The visualization is divided into two sections: On the left, the interaction section allows the users to click on the circles (each of them representing a animal group); importers and exporters information will then be displayed on the bottom area. On the right side, more information is shown about the selection.
User can exploit a circle and go deeper into trade sub-groups. The visualization has been simplified to only show up to 3 depth levels. At any time, the user can go back by clicking on the breadcrumb controls on the top left corner.
Importers and Exporters information shown below the circles allows the user to see a bar chart of the top three exporters and importers in the selected category.
The right area shows the information about the current selection, including the animal name, scientific name, an explanation of the purpose of trade for the whole animal group and a donut chart with the total number of trades on 2013 and specific purposes of trade.
In certain cases, trade notes are displayed showing not the general purpose explanation but a specific one for the selected wildlife species as shown below.
The donut chart allows the user to understand why people are trading these animals all over the world. In certain cases, further explanations are shown below the donut chart.
Leather: Large and small manufactured leather products including belts, bike saddles, watch straps, furniture, suitcases, etc.
The data represents legal wildlife species trades reported annually to the UNEP World Conservation Monitoring Center (UNEP-WCMC) by CITES Parties. A CITES Party (currently 178 states) is regulated by a legal framework that tries to control international trade for threatened and potentially threatened species. Thus, each trade needs a permit issue to the Party Management Authority.
The database purpose is to identify where trade might adversely affect wild populations, evidence infractions and bolster creation of new policies.
Information about the database:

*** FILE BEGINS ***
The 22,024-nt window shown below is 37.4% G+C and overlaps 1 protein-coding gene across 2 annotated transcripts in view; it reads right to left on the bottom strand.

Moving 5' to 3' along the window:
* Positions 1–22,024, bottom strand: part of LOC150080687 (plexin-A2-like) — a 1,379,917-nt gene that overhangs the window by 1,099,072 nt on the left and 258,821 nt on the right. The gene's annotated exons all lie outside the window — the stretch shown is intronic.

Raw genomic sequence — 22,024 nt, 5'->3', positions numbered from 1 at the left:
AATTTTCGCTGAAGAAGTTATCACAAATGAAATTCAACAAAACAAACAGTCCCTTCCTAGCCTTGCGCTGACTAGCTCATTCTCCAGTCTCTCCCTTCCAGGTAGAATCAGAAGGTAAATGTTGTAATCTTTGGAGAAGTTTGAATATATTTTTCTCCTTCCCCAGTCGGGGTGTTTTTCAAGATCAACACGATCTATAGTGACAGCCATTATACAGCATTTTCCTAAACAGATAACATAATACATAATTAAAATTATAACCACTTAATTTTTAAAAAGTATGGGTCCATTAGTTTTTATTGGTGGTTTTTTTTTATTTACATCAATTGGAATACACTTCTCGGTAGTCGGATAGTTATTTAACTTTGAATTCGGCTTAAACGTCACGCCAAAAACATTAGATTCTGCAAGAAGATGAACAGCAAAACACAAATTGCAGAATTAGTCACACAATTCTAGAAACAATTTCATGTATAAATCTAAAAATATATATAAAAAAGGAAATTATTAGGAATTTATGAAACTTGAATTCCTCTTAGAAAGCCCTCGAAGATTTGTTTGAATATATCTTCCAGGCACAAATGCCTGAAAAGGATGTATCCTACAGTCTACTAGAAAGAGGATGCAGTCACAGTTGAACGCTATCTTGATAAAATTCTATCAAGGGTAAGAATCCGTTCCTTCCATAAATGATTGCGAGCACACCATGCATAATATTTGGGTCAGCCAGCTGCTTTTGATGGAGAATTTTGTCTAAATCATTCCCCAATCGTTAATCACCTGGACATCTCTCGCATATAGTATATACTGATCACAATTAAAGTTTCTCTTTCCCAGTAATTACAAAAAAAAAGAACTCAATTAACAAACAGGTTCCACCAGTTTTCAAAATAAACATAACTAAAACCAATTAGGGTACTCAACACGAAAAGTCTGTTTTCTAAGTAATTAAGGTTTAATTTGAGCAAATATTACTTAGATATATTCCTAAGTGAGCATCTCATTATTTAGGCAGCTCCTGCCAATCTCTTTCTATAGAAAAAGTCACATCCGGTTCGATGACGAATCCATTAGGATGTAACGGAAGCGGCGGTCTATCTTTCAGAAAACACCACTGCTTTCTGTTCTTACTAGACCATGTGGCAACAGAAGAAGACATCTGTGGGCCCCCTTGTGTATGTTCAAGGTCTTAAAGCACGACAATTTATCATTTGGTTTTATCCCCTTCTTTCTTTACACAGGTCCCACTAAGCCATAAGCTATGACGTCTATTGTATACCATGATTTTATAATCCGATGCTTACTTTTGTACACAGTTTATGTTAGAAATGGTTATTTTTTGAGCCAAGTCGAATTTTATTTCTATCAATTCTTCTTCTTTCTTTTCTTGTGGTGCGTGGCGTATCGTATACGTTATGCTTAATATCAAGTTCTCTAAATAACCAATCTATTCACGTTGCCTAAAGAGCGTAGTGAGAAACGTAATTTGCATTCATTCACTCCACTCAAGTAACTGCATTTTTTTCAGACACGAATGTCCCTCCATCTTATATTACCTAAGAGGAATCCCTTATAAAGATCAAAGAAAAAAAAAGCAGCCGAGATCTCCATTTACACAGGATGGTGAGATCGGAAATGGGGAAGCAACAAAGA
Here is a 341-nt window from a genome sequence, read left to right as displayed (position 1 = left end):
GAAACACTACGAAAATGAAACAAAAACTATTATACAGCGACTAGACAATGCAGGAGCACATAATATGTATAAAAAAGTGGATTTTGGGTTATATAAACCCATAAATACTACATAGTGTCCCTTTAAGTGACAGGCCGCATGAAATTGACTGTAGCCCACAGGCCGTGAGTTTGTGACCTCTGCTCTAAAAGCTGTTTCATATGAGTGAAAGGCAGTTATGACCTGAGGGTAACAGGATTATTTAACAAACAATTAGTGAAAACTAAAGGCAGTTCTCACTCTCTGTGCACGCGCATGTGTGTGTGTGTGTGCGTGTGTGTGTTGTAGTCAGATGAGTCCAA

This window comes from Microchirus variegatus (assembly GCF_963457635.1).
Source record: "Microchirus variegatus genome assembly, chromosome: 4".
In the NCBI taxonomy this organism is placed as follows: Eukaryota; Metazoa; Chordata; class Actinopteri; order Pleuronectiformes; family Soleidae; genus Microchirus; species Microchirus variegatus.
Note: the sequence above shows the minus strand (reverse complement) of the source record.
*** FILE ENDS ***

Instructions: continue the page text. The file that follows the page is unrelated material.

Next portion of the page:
The visualization data is based on the species traded on the year 2013. The data excludes records that suggest units of measures to not mix distinct forms of measurements and just represent whole animals. For instance, 1kg of feathers may be collected from more than one animal. Data needed to be pre-processed to group animal classes by similarity to reduce the taxonomy complexity.
The data can be downloaded from the CITES Trade Database webpage as a CSV file. However, the website restricts the amount of records that can be downloaded on a single query so a public user can't download all the millions of records at once. There is no information publicly available that suggests in National Geographic obtained the records through another channel or the visualization team had to perform multiple queries to the online database. Finally, CITES provides a well- explained guide to using their database.
|Year||App.||Taxon||Class||Order||Family||Genus||Importer||Exporter||Importer reported quantity||Exporter reported quantity||Term||Unit||Purpose||Source|
The simplicity of the visualization suggests that its target audience is the General Public, with the objective of showing complex transactions made in legal wildlife trade and try to point the origins of illegal trafficking networks. Furthermore, understanding why these animals are traded can change the general public perception.